I have occasionally seen people in some of my Catholic circles express concern over their inability to become involved or volunteer on any level within their parish. It’s great that many want to do something in their parish in some way, but often family obligations, time, or a lack of activities within a parish make getting involved difficult.
More often than not, the concerns I hear come from young families. Many are moms with young children. And there I think is the answer!
If you are one of those people who would like to be more involved in your parish but feel that you don’t have the time to do so, take a step back and think about the season of life you are in. Were you more involved in a previous time? What has changed since then? Can you see a time when you might be able to be more involved once again? Look at your friends and other parish members. What do you have in common with them? Where do you differ in terms of children, occupation, or family situations? Try to put into perspective where you are and what you are capable of adding to your family life.
Over the course of a year we experience a change in seasons. At times, it feels like we are going to be stuck in winter forever, but eventually it gives way to spring. Just like the seasons in a year, our lives are a series of seasons. During some seasons we are able to give more of ourselves than in others.
A friend of mine told me once that when her children started school at our church’s elementary school she would often volunteer to help in the lunch room for those moms who were unable to do so because of work or other obligations. She told me she felt that since she was in a position to volunteer more that she had to, she could help out those moms who were not able to volunteer as much. Now all her kids are in school and she has returned to work part time and is back to volunteering at the minimum required for each family.
Another friend is single and finds that she has lots of time to help at her parish in the evenings and on weekends. She has started a Young Adult group at her parish and volunteers with the youth ministry. She’s also able to attend daily Mass once a week and help out with other events when they come up.
Several years ago I was part of our music ministry team at my parish, I was on a formation committee for a new women’s group, I was involved in our young adult group (met my husband there), and I was rehearsing with a separate choir preparing for a trip to Italy. As part of the music ministry I sometimes was asked to play for special masses and our young adult group often helped the parish out through volunteering at various events. There were weeks when I was at church almost every evening for something. During this time I was a single person, living in a city that was six hours from my family.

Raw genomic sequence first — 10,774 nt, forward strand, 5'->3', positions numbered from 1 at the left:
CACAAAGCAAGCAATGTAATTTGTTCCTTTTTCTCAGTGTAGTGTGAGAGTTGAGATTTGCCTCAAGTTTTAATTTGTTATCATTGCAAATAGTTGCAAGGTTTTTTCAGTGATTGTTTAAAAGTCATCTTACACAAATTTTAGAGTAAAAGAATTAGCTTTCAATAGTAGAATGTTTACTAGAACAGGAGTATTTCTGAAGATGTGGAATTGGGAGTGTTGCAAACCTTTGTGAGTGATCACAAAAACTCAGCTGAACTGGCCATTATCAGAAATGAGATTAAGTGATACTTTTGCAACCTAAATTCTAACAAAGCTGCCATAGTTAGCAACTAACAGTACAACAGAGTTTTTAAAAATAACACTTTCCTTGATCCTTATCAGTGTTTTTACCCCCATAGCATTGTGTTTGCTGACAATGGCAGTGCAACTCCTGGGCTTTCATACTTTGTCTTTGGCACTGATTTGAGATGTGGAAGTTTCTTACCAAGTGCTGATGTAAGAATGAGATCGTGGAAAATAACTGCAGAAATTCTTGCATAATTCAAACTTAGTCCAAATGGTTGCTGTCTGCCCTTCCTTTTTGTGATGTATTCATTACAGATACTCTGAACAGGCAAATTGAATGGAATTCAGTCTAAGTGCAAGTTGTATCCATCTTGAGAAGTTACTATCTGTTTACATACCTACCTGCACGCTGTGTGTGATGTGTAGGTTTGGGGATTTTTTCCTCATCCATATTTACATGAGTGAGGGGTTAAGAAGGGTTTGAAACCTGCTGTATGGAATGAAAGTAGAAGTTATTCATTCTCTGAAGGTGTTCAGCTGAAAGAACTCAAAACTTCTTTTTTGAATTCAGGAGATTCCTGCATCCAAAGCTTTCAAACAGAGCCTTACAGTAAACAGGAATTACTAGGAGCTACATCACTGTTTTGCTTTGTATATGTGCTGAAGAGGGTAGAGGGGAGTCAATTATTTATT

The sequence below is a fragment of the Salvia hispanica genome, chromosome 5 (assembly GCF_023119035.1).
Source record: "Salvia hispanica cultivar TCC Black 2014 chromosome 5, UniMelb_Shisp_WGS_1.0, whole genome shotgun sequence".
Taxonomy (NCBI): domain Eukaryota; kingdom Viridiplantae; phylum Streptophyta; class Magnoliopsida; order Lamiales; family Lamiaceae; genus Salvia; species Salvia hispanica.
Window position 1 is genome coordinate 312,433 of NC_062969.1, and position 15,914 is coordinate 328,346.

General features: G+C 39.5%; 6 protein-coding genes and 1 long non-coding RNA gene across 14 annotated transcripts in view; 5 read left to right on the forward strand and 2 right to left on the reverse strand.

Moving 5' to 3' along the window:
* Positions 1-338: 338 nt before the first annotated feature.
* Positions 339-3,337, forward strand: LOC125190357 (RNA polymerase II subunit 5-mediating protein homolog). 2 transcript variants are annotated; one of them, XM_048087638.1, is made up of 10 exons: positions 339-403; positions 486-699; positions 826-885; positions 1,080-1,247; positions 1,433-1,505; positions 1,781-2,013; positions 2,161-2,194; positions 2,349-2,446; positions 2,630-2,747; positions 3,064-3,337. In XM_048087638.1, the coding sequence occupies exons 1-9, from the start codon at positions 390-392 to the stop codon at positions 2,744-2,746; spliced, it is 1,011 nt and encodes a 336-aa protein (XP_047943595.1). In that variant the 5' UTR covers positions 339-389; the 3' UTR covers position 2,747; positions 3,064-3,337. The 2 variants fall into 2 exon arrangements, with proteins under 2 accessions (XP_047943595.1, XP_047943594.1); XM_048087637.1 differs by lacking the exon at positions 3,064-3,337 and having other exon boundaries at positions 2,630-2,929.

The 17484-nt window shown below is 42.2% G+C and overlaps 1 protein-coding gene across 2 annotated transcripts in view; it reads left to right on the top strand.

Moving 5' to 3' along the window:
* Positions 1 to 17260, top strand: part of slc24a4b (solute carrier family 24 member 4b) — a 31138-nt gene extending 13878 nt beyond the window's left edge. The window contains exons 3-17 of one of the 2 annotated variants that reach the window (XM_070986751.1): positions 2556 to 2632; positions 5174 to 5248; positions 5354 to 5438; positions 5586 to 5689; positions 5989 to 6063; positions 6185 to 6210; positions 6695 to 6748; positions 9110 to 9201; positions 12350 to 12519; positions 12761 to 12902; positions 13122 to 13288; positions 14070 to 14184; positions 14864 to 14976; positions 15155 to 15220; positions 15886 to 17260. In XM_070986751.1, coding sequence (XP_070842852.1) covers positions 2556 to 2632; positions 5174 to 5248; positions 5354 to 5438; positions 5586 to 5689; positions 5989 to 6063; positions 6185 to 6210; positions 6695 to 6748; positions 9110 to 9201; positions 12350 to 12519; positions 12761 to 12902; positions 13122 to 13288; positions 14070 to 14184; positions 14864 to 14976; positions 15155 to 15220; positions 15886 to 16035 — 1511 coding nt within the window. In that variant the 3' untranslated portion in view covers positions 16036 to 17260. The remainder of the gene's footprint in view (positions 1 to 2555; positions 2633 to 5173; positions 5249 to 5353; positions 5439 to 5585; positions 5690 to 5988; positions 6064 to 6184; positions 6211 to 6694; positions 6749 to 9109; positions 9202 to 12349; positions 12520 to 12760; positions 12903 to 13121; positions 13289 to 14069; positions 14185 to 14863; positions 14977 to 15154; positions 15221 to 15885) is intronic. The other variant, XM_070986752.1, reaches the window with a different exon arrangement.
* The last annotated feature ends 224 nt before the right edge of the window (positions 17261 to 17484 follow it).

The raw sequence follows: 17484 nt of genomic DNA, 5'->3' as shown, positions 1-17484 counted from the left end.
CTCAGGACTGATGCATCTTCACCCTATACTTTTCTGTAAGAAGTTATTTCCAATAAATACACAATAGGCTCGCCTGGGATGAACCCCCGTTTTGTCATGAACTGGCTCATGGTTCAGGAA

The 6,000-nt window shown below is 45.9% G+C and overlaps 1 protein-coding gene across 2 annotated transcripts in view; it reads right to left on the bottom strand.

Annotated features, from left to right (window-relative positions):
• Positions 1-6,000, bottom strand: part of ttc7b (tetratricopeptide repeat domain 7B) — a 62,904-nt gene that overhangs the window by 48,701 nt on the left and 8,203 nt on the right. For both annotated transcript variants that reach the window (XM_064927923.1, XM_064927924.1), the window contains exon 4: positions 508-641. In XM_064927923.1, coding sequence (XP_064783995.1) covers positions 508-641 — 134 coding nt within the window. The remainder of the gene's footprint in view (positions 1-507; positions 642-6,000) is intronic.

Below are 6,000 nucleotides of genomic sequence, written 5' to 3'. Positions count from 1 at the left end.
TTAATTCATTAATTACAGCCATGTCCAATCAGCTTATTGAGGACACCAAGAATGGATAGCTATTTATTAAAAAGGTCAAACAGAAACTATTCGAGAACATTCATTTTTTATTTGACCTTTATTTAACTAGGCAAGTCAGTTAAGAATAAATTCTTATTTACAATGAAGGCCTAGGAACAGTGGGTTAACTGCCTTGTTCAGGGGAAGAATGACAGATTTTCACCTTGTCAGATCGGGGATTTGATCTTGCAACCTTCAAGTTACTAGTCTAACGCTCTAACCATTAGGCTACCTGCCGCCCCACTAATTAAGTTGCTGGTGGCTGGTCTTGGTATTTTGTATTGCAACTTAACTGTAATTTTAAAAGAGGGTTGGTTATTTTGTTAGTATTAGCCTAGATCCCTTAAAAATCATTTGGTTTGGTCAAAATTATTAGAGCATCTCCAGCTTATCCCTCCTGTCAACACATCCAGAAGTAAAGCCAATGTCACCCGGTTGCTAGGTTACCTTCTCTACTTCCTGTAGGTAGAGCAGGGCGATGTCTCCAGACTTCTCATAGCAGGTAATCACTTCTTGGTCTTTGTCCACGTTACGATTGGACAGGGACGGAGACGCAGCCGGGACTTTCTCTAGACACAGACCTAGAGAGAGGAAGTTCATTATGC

Another friend attends a parish where there is no group for moms to connect through. She feels like she could use a group like this for support, but she knows if she mentions it she would be asked to start one. At this season of her life she doesn’t feel like she is in a position to head something like this up. Not only does she have two young children, but she and her husband volunteer together for another ministry at their parish. So adding something else to her volunteer time isn’t in the cards for her at this time.
In more recent years, I have had to cut back on the involvement I am able to do at my parish. I stepped back from music ministry about six years ago and our Young Adult group eventually fizzled out. I did take an hour once a week in our Perpetual Adoration Chapel (which was such a blessing!) and I served on our Faith Formation Committee for a few years. But now as a mother of three young children and working out of the home full-time, I have had to more carefully discern what level of involvement makes the most sense for me at this time.
These are just a few examples from people I know personally. There could be many, many more. Maybe you have older children and you can volunteer at your parish more as a family, getting everyone involved. Maybe you are an empty-nester and/or retired and could help out in ways that younger families are unable to.
We’re all in different seasons of life and all able to volunteer on different levels as a result. Some can do more than others. Some families may only be able to keep the intentions of the parish in prayer while others may find ways to volunteer at a much more involved level. Either way, each family needs to discern the level that works for them and not compare themselves to anyone else.
Most importantly, I think it helps to step back and remember that if you are in one of those seasons where you can not devote the time you think you should to your parish, seasons change and one day you may be in a better position to do more. And when you are, you’ll be able to pick up more volunteer time to help out those families who are in one of those seasons where they can only do the bare minimum.
What season of life are you in? How does that translate for you in how you can volunteer and be involved in your parish?